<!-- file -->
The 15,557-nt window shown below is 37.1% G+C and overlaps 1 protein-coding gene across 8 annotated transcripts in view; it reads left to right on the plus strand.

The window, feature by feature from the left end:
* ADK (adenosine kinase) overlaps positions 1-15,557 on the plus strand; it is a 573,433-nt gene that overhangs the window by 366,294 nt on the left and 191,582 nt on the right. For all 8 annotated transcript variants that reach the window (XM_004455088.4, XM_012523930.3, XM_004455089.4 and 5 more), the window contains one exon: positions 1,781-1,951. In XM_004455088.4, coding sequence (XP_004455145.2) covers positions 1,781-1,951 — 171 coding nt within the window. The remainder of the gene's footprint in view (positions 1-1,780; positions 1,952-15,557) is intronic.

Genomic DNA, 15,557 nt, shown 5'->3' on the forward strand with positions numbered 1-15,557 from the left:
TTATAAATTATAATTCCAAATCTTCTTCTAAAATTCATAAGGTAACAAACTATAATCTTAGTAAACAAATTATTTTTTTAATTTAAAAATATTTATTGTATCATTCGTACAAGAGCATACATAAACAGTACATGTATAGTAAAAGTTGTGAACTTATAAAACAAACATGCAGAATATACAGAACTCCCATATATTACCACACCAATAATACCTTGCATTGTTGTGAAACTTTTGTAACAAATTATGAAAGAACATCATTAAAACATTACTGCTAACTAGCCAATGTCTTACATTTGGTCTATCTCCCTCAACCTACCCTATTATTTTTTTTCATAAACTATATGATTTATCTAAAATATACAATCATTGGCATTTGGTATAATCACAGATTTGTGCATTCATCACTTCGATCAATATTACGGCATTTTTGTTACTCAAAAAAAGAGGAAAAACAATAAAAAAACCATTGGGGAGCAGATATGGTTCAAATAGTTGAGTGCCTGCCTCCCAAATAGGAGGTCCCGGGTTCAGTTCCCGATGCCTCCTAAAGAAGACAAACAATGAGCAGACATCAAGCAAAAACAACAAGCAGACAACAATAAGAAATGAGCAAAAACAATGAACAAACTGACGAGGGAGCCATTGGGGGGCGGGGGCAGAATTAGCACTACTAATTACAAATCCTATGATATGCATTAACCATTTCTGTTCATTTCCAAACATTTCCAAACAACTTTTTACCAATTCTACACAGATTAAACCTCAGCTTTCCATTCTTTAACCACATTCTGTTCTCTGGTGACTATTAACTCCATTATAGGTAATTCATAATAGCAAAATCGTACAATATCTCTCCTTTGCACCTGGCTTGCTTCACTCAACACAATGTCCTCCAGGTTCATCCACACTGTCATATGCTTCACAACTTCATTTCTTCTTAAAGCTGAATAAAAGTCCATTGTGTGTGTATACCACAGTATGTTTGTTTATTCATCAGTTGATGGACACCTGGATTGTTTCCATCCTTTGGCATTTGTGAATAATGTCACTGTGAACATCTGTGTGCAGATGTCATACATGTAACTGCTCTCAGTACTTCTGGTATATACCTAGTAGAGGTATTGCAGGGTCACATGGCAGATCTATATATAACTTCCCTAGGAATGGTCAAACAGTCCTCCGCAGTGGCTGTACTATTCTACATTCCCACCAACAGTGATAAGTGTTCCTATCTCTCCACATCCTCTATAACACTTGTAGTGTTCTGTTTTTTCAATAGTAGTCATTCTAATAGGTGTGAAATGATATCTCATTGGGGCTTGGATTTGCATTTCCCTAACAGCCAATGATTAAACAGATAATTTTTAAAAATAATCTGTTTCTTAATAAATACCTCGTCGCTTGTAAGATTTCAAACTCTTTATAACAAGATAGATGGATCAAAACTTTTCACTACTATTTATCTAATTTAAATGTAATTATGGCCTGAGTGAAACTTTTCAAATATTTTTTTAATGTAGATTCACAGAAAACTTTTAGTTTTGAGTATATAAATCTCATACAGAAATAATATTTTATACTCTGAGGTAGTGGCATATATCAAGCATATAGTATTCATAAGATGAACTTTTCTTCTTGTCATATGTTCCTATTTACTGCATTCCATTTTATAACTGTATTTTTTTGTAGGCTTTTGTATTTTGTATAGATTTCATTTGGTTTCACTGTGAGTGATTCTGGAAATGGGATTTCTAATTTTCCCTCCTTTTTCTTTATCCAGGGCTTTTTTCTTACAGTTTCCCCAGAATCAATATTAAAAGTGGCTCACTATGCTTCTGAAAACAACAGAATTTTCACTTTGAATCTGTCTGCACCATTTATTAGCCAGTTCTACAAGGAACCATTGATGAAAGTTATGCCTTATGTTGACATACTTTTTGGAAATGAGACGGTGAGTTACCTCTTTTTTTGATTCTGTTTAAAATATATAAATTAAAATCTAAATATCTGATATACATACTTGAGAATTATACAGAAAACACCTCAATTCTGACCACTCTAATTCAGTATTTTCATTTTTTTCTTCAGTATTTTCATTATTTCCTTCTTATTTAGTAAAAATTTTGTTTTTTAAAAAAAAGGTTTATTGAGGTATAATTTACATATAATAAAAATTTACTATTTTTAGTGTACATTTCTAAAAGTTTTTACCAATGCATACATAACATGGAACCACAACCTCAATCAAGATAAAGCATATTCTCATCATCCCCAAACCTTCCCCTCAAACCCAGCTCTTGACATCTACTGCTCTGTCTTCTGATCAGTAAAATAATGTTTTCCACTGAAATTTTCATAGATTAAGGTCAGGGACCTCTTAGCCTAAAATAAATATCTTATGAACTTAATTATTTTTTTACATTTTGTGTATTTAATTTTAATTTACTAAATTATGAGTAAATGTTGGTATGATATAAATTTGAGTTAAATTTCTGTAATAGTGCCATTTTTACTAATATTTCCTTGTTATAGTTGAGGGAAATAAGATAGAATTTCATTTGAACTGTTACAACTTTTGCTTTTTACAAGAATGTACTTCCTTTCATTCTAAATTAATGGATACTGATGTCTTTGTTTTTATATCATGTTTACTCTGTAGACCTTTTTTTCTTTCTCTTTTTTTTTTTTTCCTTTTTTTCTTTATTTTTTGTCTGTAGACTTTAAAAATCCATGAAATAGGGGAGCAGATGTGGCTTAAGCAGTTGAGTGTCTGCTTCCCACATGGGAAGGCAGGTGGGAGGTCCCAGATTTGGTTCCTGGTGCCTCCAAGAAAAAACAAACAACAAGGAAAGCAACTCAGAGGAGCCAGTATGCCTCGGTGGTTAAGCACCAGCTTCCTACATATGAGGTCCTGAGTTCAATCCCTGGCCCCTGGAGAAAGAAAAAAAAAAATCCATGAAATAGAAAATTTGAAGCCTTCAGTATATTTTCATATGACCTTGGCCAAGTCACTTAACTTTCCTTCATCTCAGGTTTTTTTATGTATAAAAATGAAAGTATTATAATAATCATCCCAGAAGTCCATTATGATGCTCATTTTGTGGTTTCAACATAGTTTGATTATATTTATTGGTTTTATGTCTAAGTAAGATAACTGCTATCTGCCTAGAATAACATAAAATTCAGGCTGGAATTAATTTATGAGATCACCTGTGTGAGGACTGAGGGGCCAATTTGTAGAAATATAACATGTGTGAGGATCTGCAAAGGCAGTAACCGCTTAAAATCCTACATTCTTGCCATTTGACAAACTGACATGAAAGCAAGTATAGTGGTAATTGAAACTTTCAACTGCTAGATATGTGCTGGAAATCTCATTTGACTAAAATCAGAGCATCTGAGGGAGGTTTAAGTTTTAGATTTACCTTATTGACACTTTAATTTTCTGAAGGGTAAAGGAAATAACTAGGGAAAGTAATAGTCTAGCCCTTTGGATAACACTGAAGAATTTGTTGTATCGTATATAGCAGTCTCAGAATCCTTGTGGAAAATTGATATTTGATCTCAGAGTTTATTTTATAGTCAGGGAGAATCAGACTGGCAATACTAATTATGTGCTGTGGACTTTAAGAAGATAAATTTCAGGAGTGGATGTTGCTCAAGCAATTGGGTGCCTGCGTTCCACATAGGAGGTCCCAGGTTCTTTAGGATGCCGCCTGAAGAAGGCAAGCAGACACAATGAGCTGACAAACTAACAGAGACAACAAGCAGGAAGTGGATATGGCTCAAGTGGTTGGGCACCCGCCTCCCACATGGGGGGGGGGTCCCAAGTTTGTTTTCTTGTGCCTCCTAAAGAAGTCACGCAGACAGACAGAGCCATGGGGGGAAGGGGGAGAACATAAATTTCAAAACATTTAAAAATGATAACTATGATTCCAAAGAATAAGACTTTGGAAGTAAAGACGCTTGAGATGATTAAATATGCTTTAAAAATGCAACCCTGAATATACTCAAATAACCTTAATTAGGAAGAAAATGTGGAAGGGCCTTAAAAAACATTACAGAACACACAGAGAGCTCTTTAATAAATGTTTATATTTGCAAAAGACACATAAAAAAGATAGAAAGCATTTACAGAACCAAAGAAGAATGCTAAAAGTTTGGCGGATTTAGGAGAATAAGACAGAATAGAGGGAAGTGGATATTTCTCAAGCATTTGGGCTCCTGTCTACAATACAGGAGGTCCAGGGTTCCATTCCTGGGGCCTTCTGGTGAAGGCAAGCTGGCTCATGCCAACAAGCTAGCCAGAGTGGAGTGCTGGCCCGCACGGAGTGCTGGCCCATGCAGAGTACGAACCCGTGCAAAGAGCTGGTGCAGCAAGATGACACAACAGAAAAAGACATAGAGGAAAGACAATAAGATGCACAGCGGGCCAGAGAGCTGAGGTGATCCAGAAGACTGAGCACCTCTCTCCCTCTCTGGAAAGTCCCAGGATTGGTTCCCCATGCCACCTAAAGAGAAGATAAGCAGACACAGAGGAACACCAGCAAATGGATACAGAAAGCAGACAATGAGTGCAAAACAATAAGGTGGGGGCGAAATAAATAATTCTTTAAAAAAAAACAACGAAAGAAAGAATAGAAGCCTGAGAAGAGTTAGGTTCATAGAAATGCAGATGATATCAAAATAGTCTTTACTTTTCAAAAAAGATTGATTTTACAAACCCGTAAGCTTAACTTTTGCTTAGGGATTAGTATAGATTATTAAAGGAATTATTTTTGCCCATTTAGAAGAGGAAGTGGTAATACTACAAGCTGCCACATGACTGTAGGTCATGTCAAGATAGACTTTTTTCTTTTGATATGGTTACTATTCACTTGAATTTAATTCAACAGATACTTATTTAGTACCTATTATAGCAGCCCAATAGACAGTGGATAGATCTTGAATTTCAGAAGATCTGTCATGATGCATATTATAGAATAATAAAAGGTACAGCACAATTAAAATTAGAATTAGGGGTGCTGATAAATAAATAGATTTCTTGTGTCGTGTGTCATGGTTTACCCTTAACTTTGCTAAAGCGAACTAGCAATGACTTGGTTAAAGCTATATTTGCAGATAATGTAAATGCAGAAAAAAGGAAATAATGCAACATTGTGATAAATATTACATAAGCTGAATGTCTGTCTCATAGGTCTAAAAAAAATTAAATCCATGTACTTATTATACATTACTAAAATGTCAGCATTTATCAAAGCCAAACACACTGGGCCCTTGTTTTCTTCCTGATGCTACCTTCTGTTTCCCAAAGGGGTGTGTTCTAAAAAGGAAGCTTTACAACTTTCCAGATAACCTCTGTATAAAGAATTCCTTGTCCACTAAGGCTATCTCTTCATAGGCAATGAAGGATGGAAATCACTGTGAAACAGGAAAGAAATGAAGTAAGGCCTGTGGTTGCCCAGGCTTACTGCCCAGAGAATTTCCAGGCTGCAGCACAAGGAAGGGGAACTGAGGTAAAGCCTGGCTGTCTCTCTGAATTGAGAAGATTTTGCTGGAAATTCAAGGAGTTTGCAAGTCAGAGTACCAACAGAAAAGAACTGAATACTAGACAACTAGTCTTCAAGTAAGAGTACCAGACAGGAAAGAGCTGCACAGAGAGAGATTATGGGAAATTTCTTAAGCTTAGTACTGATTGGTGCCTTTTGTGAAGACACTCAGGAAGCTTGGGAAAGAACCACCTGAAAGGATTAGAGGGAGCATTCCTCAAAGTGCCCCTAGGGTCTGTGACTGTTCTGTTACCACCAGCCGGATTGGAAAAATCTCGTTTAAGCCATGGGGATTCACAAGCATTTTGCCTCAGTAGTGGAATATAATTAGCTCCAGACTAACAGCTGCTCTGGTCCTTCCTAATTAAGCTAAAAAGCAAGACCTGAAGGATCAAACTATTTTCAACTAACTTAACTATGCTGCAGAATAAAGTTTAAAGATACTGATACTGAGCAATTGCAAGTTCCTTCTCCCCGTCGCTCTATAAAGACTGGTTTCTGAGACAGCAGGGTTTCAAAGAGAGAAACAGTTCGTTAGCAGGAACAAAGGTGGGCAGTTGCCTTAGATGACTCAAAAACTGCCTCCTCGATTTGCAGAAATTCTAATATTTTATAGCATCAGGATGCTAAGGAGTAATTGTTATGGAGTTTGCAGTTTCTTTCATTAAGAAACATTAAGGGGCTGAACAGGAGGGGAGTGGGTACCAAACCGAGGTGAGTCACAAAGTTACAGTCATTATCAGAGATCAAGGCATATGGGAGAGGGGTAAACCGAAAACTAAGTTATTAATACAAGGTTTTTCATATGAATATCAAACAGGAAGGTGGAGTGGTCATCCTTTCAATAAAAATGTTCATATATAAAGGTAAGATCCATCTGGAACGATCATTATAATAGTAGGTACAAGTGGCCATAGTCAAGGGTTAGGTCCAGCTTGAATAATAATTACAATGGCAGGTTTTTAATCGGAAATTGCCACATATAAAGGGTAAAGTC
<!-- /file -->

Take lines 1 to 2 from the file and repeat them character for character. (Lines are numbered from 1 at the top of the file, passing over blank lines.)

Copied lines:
The 15,557-nt window shown below is 37.1% G+C and overlaps 1 protein-coding gene across 8 annotated transcripts in view; it reads left to right on the plus strand.

The window, feature by feature from the left end: